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2013′s Best Albums: Idolator Editors Pick Their Favorite 10

472f40d114b8411784ee90afddd15d2c 2013′s Best Albums: Idolator Editors Pick Their Favorite 10

Pop made a major resurgence in the latter half of the previous decade, and brought us bright new stars like Rihanna, Katy Perry, Lady Gaga, Miley Cyrus, Ke$ha and One Direction. But when all the dust on the past 12 months finally settles, 2013 may very well prove to be the year that Big Pop first began to go bust. Don’t stress too much about it, though — there’s a cyclical ebb and flow with this tide we call music, and today’s Syron may very well wind up being tomorrow’s Britney.

And so here we are in early December, bringing you our annual roundup of the year’s 10 best albums, as chosen by the Idolator crew made up of Robbie Daw, Sam Lansky, Carl Williott, Mike Wass and Bradley Stern. Aside from one iconic dance-pop act, a pair of hip hop luminaries and a sibling indie pop pair who surprised us all with the turn they took with their seventh album, a bulk of our picks are symbolic of the new breed of artists making an impression on the musical landscape. We probably wouldn’t have predicted their inclusion here a year ago — or even known who one or two of them were — but if Baauer taught us anything in 2013 (don’t worry — he’s not on this list), it was to expect the unexpected.

Head below to see the fresh new faces and the seasoned acts who bent our ears in their direction, and gave us our favorite 10 albums of the year.

10. M.I.A., Matangi
Released: November 5

Everyone spent the first half of 2013 gleefully nodding along to smooth smashes like “Get Lucky” and 20/20 Part 1. Then Yeezus came along, and everything else sounded bland and boring. Matangi managed to stand out post-Yeezus by combining the chaos of that album with the head-bobbing calm of the “Blurred Lines” era, resulting in a jittery, playful jumble of sounds with a surprisingly heavy R&B influence throughout.

M.I.A.’s collage-music approach has never sounded so natural, her dual nature never so fluid. Matangi is snotty pop, it’s cheery protest music, it’s religious music that manages to not suck. And it’s the most consistent, inviting album of her career. — CARL WILLIOTT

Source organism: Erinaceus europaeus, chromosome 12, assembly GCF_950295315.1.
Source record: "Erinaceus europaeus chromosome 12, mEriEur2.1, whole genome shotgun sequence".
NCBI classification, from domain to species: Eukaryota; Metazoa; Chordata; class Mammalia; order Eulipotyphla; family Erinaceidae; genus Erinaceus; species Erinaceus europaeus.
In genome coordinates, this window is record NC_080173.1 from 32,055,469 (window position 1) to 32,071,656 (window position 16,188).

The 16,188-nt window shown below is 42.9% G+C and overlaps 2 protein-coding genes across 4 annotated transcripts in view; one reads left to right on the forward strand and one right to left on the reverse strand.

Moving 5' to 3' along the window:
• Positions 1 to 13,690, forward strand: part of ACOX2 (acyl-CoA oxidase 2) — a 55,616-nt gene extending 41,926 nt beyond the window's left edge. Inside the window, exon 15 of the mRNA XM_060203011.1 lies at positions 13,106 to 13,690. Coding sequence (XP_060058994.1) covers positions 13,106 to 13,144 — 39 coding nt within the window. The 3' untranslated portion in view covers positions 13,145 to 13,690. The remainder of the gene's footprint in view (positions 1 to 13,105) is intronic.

9. Selena Gomez, Stars Dance
Released: July 23

Some critics dismissed Selena Gomez’s debut album as a solo artist as formulaic and one-dimensional, but they seemed to have missed the point. Stars Dance celebrates easily consumed EDM as unabashedly as Kylie’s Fever or Madonna’s Confessions On A Dance Floor. It’s not meant to be deep and meaningful (although songs like “Love Will Remember” definitely pack an emotional punch), but irreverent, contagious fun. And it certainly delivers on that promise.

World music-flavored lead single “Come & Get It” was, for some, the song of the summer, while follow-up “Slow Down” made clubs hum for months. Impressively, there’s no shortage of potential hits on the album. The spooky electro title track would sound great on radio, “Birthday” has been heartily embraced by fans and “Like A Champion” is already being played at major sporting events. Oh, and “Undercover” rhymes “sexy machine” with “Hollywood dream”, so you know it’s future cult classic. — MIKE WASS

8. Kacey Musgraves, Same Trailer Different Park
Released: March 19

In a year without a new album from Taylor Swift, Kacey Musgraves provided what was both a substitute and an antithesis to fresh tunes from pop-country’s reigning queen: Musgraves’ major-label debut Same Trailer Different Park is drawn with details just as fine and heartbreaking, with a similarly precocious gift for songcraft. But where Swift trades in fantasy and archetypes, Musgraves is all true Southern grit, as brazenly modern as anyone in her class. There are the dead-end jobs and trailer parks that have always populated country music, sure, but Musgraves’ ferociously clever and audaciously honest take on sex, drugs and loneliness puts her in a league all her own. “Follow Your Arrow” is a laissez-faire anthem for a generation; “Merry Go ‘Round” is a hauntingly accurate portrait of small-town life; “It Is What It Is” is the saddest song about friends with benefits you’ve ever heard. It’s as close to a perfect album as any this year. — SAM LANSKY


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